Back in the late 1990s, Scott Edelman was editing Science Fiction Age. He was also active on GEnie, as was I. And one day, in a SFWA-members-only area, he mentioned receiving a particularly bizarre cover letter with one of the stories submitted to the magazine. He quoted part of the letter to demonstrate how absurd it was.
It was, I concede, pretty silly, listing a bunch of disparate influences and ideas that were purportedly reflected in the story, everything from Marcel Proust to Marvel Comics.
While it was pompous and a lousy cover letter -- a story needs to stand on its own, and including a hard sell in the cover letter is always a mistake -- I didn't think it was quite as ridiculous as Scott did, because really, writers work everything into their stories. I mean, I know I'm influenced by the Superman comics I read as a kid, and the Shakespeare I read as an adult, and everything in between; I'll lift ideas from history, philosophy, Japanese monster movies, Saturday morning cartoons, anything that's gone into my understanding of the world.
So I decided to write a publishable story using exactly the elements listed in that cover letter. I then listed them again in my own cover letter, which is the document I wanted to find for this explanation, but couldn't.
I don't remember what they all were. I know Stan Lee was in there, and Proust, and Ursula K. Le Guin, and chaos theory, and literary criticism... but I can't recall the rest of the list.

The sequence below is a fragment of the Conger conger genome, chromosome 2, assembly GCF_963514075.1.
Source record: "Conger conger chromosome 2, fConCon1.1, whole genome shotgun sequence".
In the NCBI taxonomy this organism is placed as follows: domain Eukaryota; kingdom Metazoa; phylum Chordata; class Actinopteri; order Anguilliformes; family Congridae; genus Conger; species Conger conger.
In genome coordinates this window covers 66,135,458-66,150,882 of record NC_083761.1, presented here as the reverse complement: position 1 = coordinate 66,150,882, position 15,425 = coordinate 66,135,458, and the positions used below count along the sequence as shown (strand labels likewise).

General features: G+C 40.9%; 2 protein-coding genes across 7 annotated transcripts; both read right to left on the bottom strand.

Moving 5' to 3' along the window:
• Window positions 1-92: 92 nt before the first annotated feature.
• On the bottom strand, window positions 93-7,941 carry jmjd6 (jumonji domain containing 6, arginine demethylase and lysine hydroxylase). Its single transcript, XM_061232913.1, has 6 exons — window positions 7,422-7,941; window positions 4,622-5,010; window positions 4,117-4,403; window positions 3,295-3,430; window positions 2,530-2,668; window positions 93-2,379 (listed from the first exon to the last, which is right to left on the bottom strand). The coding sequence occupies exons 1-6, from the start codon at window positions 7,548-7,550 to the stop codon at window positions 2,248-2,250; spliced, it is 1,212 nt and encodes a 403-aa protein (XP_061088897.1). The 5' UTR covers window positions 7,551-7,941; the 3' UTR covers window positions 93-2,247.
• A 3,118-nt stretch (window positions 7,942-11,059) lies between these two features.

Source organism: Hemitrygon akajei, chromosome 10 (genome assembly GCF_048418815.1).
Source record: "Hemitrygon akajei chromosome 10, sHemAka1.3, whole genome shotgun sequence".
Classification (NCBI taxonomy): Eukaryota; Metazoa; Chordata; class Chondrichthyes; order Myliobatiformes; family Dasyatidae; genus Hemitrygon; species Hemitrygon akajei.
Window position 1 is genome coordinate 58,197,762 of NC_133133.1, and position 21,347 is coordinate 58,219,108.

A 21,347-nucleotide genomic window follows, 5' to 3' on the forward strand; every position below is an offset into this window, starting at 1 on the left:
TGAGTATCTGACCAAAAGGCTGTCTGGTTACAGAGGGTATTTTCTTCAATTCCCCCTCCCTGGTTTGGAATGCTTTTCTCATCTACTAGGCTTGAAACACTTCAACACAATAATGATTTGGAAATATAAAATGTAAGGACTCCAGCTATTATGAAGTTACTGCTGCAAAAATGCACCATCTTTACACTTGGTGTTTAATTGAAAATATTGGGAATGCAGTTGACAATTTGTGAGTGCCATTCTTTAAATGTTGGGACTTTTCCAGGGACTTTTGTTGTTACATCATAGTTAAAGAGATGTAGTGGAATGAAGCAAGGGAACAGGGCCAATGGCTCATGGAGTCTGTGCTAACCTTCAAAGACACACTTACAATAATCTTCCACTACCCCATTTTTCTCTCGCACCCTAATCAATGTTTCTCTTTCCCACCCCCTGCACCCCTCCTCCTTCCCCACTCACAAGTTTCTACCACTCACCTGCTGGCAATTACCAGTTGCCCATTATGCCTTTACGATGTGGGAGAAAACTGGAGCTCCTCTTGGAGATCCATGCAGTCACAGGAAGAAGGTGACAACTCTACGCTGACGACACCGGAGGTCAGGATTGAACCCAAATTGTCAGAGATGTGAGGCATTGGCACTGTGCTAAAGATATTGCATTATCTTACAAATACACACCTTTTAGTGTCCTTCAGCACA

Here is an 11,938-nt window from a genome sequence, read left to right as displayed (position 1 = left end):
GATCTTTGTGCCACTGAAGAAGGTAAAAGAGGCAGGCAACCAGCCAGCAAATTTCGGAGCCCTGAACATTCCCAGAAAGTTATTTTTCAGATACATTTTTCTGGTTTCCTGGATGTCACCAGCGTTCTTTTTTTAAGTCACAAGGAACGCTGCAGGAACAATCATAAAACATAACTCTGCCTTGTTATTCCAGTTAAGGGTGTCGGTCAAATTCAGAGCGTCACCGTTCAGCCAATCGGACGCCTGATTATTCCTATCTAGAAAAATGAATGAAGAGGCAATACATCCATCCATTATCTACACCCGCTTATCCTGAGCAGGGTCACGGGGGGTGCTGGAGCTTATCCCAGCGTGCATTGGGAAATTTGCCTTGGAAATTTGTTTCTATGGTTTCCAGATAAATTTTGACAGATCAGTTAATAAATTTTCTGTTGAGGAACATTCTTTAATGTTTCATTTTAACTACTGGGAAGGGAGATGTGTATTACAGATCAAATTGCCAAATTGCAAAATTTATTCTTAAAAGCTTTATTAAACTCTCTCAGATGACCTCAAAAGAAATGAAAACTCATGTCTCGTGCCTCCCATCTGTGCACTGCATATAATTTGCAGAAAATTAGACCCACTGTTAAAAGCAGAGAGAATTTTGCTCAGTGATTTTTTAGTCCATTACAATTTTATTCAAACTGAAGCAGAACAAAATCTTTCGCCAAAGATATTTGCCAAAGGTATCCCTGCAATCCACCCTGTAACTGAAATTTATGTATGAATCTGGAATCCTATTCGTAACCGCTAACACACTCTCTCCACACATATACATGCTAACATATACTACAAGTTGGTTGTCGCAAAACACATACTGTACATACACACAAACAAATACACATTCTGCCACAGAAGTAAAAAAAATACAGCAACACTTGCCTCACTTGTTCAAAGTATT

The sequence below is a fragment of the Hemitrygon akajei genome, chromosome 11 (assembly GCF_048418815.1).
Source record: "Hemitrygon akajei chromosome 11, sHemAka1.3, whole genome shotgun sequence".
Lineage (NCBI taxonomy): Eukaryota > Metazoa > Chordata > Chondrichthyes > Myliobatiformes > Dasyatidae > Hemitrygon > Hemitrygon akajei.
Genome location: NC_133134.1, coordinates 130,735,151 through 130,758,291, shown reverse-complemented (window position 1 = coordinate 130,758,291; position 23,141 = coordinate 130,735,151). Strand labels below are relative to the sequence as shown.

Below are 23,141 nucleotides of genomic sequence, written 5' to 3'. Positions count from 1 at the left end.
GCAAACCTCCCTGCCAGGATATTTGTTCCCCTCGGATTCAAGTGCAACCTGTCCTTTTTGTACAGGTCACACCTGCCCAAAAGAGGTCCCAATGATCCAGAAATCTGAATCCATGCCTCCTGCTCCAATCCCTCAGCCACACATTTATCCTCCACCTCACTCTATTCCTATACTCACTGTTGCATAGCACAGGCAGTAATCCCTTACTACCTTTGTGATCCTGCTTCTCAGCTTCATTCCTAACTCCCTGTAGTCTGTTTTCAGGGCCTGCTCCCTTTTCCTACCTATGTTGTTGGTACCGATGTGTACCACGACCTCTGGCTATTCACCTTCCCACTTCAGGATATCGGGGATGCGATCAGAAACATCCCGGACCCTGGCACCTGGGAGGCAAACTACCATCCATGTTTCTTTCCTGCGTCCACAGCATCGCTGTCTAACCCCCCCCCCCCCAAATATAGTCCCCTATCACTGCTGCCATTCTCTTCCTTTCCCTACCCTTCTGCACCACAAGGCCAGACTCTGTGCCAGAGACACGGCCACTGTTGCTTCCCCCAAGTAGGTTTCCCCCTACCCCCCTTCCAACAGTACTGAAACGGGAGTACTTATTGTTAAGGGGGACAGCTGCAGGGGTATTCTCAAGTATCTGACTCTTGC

Anyway, I wrote a story using all of them, and entitled it "Remembrance of Things to Come," bastardizing Proust's Remembrance of Things Past (which is actually a pretty lousy translation of the original French title A La Recherche du Temps Perdu, but it's the standard) with H.G. Wells' The Shape of Things To Come. I was practically giggling with delight at my own cleverness when I sent it off to Scott.
And then he rejected it, the bastard. Kind of killed the joke.
But Stan Schmidt at Analog, the second editor to see it, bought it, and it ran in the April 1999 issue.
I don't think it's ever been reprinted, which is mildly odd. I'm surprised I never included it in a collection; I guess it was too recent for Celestial Debris.
Anyway, it's the story of an English professor whose career is built on his exhaustive study of a specific dead author, and who gets a chance to communicate with her via time machine. It doesn't go quite as planned.
I'm not giggling any more, but I still think it's clever.
That's it; here's your list of handy exits: